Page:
To protect against any unforeseen accidents all the travelers are advised to have comprehensive travel insurance. The Royal Insurance Corporation of Bhutan has initiated a travel and medical plan solely for our visitors. For more information visit Royal Insurance Corporation of Bhutan website at www.ricb.com.bt.
Bhutanese currency is called Ngultrum (pronounced Nultrum). The current exchange rate is Nu.67.00 for one US Dollar. The exchange rate fluctuates from time to time. The Ngultrum is on par with Indian Rupee. Indian Rupee is accepted in Bhutan.
The banks that you can avail of while in Bhutan are the Bank of Bhutan Limited, the Bhutan National Bank, the Druk PNB and Tashi Bank. Traveler's cheque can be easily withdrawn and exchanged for local currency.
Telephone & Internet
Most of the hotels, resorts, guest houses, lodges are equipped with international direct dial telephones and fax machines. Cell phones are commonly used now. The visitors can buy local SIM Cards/Data Cards for use during their stay in the country. Most hotels & resorts have Internet & Wi-Fi facilities. Most towns have Internet Cafes.
All major towns are well connected with electricity that runs on 220/240. It is recommended that you bring flat-to-round pin converters for your electronics if necessary; however, most hotels offer multi plug sockets. Bhutan is a carbon neutral destination. Our energy is clean and green generated by hydro power.
What to Bring
Bhutan's changeable climate requires you to bring an assortment of clothes, including rain gear. A layered wardrobe makes the most sense. Good walking shoes, hiking boots are essential even if you are not hiking for days. A hat or cap and good pair of sunglasses are essential. Warm clothes are recommended for the evening. Bring the medicines you will need. We have also found the addition of a day pack or shoulder bag and a telescoping walking stick to be very handy. Walking sticks made from tree twigs are available for sale at every hiking point.
You are free to capture images of the landscape, the panoramic views of the mountain ranges, rural life, flora and fauna, distinctive Bhutanese architecture and the exterior of Dzongs and Chortens in particular. However you should check with your guide before taking pictures or filming inside Dzongs, temples, monasteries and religious institutions as in some area photograph/filming is not permitted.
The countries exquisite shopping postage stamps, beautiful handicrafts, hand woven fabrics, carved mask, woven baskets wooden bowls known as Dapas, handmade papers, thangka paintings, are the most popular items purchased by foreign visitors. Please remember that buying and selling of antiques is strictly forbidden in Bhutan.
The Bhutanese Authorities strictly monitor the export of any religious antiques or antiques of any kind from the Kingdom (100 years or older). Visitors are advised to be cautious in purchasing old and used items. Customs Authorities will not allow items to be taken out of the country if they have not been 'officially certified' as non-antique. Personal Videos, Cameras, Computers, Portable Telephone Devices or any other electronic devices should be registered with the Customs Authorities on arrival at Paro and will be checked on departure. You will be issued a "Custom Form" to be filled out, with declarations, and returned to authorities before leaving the Kingdom. Import of plants, seeds, soils; live animals are subject to quarantine regulations. These items must be declared on arrival.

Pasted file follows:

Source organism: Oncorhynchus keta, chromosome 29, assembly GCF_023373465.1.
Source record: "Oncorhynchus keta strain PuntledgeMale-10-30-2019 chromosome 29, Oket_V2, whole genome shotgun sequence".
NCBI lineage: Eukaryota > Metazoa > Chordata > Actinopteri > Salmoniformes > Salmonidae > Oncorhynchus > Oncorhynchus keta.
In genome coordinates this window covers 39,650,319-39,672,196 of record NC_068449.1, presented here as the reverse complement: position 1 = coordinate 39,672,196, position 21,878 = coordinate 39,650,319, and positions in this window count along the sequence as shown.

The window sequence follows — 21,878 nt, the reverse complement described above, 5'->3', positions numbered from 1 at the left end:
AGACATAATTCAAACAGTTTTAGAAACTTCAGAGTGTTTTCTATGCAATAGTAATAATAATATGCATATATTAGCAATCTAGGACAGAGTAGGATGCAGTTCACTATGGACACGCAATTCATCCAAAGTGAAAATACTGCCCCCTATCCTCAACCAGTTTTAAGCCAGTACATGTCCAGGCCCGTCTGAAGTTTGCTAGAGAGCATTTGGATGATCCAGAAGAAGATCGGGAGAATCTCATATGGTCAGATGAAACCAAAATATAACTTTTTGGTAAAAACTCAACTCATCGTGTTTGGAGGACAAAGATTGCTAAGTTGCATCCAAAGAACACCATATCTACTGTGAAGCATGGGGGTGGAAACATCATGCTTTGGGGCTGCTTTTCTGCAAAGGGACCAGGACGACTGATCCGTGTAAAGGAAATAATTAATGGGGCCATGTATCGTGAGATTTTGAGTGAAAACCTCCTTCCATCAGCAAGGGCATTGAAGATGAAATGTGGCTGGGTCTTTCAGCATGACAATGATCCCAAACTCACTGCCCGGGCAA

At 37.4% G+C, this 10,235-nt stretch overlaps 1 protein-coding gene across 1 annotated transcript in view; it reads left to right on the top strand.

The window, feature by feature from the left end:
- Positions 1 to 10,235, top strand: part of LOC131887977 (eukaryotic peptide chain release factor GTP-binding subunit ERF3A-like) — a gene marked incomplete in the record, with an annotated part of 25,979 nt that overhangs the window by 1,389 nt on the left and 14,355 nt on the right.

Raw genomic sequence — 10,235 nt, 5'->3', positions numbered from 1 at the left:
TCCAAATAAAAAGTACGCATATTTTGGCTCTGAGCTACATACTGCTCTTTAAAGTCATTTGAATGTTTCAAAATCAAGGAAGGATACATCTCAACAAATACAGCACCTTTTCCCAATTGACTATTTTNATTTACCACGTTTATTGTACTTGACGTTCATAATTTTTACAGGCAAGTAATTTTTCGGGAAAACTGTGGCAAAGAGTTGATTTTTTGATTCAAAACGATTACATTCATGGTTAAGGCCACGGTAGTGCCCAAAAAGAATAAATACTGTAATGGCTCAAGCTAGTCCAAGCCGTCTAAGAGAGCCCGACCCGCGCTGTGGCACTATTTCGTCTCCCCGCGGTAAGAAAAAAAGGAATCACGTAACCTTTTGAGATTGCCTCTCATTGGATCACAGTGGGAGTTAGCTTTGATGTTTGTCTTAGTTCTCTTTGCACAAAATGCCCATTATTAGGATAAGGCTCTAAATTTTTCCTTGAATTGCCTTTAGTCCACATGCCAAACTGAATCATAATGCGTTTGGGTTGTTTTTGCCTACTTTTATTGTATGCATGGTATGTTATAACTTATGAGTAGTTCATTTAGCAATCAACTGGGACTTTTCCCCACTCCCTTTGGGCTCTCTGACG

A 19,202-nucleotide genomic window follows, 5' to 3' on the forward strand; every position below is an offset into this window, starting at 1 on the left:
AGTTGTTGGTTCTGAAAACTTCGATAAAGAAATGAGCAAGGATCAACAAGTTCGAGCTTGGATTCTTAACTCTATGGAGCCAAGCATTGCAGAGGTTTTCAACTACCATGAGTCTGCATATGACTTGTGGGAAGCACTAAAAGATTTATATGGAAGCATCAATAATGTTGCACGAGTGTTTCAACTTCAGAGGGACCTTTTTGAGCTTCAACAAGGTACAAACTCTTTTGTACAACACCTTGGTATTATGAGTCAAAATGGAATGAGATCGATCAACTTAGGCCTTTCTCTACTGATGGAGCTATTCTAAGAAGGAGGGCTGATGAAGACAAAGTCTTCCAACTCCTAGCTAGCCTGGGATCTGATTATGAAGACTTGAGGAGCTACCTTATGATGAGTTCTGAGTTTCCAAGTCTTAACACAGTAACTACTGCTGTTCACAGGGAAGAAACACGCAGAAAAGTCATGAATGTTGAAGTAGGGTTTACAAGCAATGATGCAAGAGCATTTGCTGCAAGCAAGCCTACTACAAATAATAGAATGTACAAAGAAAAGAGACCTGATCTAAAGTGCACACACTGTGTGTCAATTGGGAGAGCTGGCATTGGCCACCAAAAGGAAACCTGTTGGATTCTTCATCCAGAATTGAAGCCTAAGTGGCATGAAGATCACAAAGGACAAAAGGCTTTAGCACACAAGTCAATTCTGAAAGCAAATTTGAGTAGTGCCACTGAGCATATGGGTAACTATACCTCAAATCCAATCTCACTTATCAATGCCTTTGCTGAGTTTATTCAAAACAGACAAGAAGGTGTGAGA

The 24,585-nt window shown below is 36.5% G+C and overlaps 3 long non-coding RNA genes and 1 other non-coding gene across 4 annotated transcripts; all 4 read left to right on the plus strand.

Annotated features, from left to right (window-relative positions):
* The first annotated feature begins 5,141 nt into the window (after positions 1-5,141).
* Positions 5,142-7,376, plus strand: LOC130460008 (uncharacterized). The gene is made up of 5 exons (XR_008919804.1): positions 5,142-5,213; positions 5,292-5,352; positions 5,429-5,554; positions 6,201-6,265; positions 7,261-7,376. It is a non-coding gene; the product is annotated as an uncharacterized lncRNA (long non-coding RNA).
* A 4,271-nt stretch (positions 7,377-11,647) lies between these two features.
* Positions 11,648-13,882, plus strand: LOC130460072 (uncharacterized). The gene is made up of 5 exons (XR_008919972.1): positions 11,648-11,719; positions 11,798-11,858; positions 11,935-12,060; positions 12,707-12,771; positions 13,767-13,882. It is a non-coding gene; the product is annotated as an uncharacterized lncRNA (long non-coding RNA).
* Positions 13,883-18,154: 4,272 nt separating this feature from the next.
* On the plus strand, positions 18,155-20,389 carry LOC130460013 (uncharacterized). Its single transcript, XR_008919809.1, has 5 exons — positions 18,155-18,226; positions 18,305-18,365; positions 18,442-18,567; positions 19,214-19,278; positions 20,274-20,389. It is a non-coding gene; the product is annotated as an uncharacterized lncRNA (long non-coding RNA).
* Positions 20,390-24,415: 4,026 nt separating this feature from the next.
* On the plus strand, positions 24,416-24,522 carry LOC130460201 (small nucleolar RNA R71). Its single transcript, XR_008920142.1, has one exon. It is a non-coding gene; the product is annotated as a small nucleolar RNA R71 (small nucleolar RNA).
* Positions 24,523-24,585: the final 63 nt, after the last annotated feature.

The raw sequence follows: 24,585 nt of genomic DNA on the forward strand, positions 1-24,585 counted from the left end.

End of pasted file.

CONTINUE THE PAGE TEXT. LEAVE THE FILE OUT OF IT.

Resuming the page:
Bhutanese speak a variety of languages with Dzongkha being the national language and one of the most widely spoken. English is also spoken by the majority of Bhutanese making communication very easy. It is encouraged to speak with the local Bhutanese, especially in the urban areas and towns as it will enhance your knowledge on Bhutan.
We expect visitors to dress Long pants and long sleeved tops especially if you are planning to visit monasteries, Dzongs and other religious institutions. As a mark of respect, be kind enough to remove your hats, caps etc. as you enter religious and administrative premises, institutions and in any other place that you come across with the national flag being raised.
Bhutan standard time is 6 hours ahead of GMT. There is only one time zone throughout the country, the time in Bhutan is 30 minutes earlier than India, 15 minutes earlier than Nepal and 1 hour later than Thailand.
Before embarking on a trip to Bhutan, please seek advice from your doctor with regard to vaccinations and appropriate medication you should have prior to your travels. Medical treatment in Bhutan is free just in case you met with minor accident but incase of major one you are advised to have complete medical insurance.
The main roads are well maintained. The main two lane highway runs from west to east connecting all the major district towns. The mountainous terrain and winding roads restrict the average speed of vehicles and unexpected changes might occur in itineraries. Every effort will be made to stay as close original travel itineraries as possible. Tourists are provided with Passenger Car, Prado, Land Cruiser, Santa Fe, Tucson, Mini Bus etc depending on the number of visitors in the group.